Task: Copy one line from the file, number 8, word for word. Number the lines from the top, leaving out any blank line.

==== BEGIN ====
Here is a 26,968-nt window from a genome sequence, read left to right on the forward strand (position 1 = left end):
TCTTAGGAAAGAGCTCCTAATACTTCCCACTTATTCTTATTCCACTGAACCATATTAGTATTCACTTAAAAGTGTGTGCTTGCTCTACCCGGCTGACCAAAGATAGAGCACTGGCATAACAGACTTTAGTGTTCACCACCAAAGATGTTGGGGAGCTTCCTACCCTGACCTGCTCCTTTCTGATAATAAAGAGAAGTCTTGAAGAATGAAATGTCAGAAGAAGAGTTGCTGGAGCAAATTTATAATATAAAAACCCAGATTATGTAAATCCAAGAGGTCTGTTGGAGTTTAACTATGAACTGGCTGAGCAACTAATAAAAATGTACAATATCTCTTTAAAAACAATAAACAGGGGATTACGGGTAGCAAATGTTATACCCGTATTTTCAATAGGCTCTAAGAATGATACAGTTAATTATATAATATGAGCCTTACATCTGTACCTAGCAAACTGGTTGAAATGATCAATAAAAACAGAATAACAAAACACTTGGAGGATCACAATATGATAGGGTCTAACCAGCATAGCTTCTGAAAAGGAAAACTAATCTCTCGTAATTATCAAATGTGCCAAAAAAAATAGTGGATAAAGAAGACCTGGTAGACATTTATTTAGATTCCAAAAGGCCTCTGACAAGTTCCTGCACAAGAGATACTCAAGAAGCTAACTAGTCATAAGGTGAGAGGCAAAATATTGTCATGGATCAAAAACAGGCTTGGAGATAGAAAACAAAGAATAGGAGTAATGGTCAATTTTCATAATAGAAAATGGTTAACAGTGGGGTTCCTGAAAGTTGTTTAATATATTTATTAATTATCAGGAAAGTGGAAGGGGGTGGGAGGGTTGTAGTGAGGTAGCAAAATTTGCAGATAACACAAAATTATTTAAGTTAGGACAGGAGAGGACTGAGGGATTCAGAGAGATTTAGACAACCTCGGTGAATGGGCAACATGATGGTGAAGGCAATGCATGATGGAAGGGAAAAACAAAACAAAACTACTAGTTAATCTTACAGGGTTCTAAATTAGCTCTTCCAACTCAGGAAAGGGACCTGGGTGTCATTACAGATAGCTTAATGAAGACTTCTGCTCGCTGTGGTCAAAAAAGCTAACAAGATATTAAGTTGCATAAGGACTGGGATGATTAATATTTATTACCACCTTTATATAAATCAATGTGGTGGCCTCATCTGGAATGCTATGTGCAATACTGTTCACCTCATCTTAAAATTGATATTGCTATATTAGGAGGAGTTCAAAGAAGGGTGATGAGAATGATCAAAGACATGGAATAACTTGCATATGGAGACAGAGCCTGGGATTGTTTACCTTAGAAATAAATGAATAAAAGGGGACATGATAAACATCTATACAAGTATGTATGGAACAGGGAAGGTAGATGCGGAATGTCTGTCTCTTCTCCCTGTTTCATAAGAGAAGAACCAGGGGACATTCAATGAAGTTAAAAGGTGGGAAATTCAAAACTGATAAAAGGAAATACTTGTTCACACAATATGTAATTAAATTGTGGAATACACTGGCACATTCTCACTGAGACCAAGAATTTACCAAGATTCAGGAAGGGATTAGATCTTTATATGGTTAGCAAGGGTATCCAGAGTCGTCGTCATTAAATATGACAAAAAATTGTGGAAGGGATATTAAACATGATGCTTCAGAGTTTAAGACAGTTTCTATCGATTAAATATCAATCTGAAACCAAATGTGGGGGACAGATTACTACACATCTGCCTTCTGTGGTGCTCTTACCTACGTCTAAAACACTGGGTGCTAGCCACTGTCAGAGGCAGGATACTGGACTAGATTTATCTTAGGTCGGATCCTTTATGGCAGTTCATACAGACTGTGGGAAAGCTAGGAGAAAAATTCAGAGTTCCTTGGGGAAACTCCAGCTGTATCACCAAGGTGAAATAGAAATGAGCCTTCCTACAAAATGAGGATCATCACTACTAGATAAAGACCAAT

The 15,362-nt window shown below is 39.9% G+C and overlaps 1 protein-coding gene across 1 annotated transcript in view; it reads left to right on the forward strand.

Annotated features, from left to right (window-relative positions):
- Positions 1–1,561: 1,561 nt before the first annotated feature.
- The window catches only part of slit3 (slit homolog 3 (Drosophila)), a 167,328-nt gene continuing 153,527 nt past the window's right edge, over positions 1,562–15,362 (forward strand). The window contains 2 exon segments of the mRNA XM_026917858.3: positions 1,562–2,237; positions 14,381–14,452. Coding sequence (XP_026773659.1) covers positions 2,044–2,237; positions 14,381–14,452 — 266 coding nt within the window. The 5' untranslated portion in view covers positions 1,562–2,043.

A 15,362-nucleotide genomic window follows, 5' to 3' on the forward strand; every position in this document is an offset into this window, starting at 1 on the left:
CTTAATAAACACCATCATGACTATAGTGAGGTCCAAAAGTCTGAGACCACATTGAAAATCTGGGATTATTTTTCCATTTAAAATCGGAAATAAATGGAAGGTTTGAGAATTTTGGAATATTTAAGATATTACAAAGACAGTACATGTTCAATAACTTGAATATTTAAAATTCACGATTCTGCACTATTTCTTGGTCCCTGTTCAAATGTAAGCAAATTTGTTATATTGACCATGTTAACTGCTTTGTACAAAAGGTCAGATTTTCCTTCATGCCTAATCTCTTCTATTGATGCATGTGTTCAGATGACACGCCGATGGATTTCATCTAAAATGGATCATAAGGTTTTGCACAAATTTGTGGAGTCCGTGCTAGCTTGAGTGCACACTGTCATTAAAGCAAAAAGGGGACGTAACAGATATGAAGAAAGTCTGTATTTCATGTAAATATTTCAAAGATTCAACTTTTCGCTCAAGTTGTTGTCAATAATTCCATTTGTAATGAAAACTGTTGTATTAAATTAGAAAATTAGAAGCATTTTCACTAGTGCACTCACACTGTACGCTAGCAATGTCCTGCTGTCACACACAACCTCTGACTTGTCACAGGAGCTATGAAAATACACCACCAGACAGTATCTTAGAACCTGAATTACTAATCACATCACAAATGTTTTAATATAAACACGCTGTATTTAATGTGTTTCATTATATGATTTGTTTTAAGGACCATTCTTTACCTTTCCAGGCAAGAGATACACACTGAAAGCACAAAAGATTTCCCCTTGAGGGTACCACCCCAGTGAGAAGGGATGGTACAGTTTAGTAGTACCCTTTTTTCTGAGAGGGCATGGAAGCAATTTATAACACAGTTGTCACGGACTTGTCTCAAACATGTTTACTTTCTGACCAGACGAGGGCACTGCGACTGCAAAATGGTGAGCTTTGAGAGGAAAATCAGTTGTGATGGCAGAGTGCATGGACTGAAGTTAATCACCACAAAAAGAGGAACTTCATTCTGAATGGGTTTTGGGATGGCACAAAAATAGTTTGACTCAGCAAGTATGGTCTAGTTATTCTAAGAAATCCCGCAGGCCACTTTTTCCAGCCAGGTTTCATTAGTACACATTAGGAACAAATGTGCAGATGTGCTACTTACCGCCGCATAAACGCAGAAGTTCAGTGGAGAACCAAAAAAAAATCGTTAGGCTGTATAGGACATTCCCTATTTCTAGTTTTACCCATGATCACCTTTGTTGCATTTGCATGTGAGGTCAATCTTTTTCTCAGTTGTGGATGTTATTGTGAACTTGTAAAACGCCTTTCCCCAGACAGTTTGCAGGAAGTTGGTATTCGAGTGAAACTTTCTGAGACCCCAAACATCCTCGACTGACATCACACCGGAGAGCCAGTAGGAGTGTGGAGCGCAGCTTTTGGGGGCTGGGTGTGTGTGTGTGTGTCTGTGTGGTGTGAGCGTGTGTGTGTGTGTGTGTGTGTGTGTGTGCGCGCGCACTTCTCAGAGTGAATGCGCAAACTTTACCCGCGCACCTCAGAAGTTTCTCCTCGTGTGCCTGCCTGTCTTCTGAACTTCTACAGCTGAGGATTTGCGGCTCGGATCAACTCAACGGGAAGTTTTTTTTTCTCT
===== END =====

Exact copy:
CTTAATAAACACCATCATGACTATAGTGAGGTCCAAAAGTCTGAGACCACATTGAAAATCTGGGATTATTTTTCCATTTAAAATCGGAAATAAATGGAAGGTTTGAGAATTTTGGAATATTTAAGATATTACAAAGACAGTACATGTTCAATAACTTGAATATTTAAAATTCACGATTCTGCACTATTTCTTGGTCCCTGTTCAAATGTAAGCAAATTTGTTATATTGACCATGTTAACTGCTTTGTACAAAAGGTCAGATTTTCCTTCATGCCTAATCTCTTCTATTGATGCATGTGTTCAGATGACACGCCGATGGATTTCATCTAAAATGGATCATAAGGTTTTGCACAAATTTGTGGAGTCCGTGCTAGCTTGAGTGCACACTGTCATTAAAGCAAAAAGGGGACGTAACAGATATGAAGAAAGTCTGTATTTCATGTAAATATTTCAAAGATTCAACTTTTCGCTCAAGTTGTTGTCAATAATTCCATTTGTAATGAAAACTGTTGTATTAAATTAGAAAATTAGAAGCATTTTCACTAGTGCACTCACACTGTACGCTAGCAATGTCCTGCTGTCACACACAACCTCTGACTTGTCACAGGAGCTATGAAAATACACCACCAGACAGTATCTTAGAACCTGAATTACTAATCACATCACAAATGTTTTAATATAAACACGCTGTATTTAATGTGTTTCATTATATGATTTGTTTTAAGGACCATTCTTTACCTTTCCAGGCAAGAGATACACACTGAAAGCACAAAAGATTTCCCCTTGAGGGTACCACCCCAGTGAGAAGGGATGGTACAGTTTAGTAGTACCCTTTTTTCTGAGAGGGCATGGAAGCAATTTATAACACAGTTGTCACGGACTTGTCTCAAACATGTTTACTTTCTGACCAGACGAGGGCACTGCGACTGCAAAATGGTGAGCTTTGAGAGGAAAATCAGTTGTGATGGCAGAGTGCATGGACTGAAGTTAATCACCACAAAAAGAGGAACTTCATTCTGAATGGGTTTTGGGATGGCACAAAAATAGTTTGACTCAGCAAGTATGGTCTAGTTATTCTAAGAAATCCCGCAGGCCACTTTTTCCAGCCAGGTTTCATTAGTACACATTAGGAACAAATGTGCAGATGTGCTACTTACCGCCGCATAAACGCAGAAGTTCAGTGGAGAACCAAAAAAAAATCGTTAGGCTGTATAGGACATTCCCTATTTCTAGTTTTACCCATGATCACCTTTGTTGCATTTGCATGTGAGGTCAATCTTTTTCTCAGTTGTGGATGTTATTGTGAACTTGTAAAACGCCTTTCCCCAGACAGTTTGCAGGAAGTTGGTATTCGAGTGAAACTTTCTGAGACCCCAAACATCCTCGACTGACATCACACCGGAGAGCCAGTAGGAGTGTGGAGCGCAGCTTTTGGGGGCTGGGTGTGTGTGTGTGTGTCTGTGTGGTGTGAGCGTGTGTGTGTGTGTGTGTGTGTGTGTGTGCGCGCGCACTTCTCAGAGTGAATGCGCAAACTTTACCCGCGCACCTCAGAAGTTTCTCCTCGTGTGCCTGCCTGTCTTCTGAACTTCTACAGCTGAGGATTTGCGGCTCGGATCAACTCAACGGGAAGTTTTTTTTTCTCT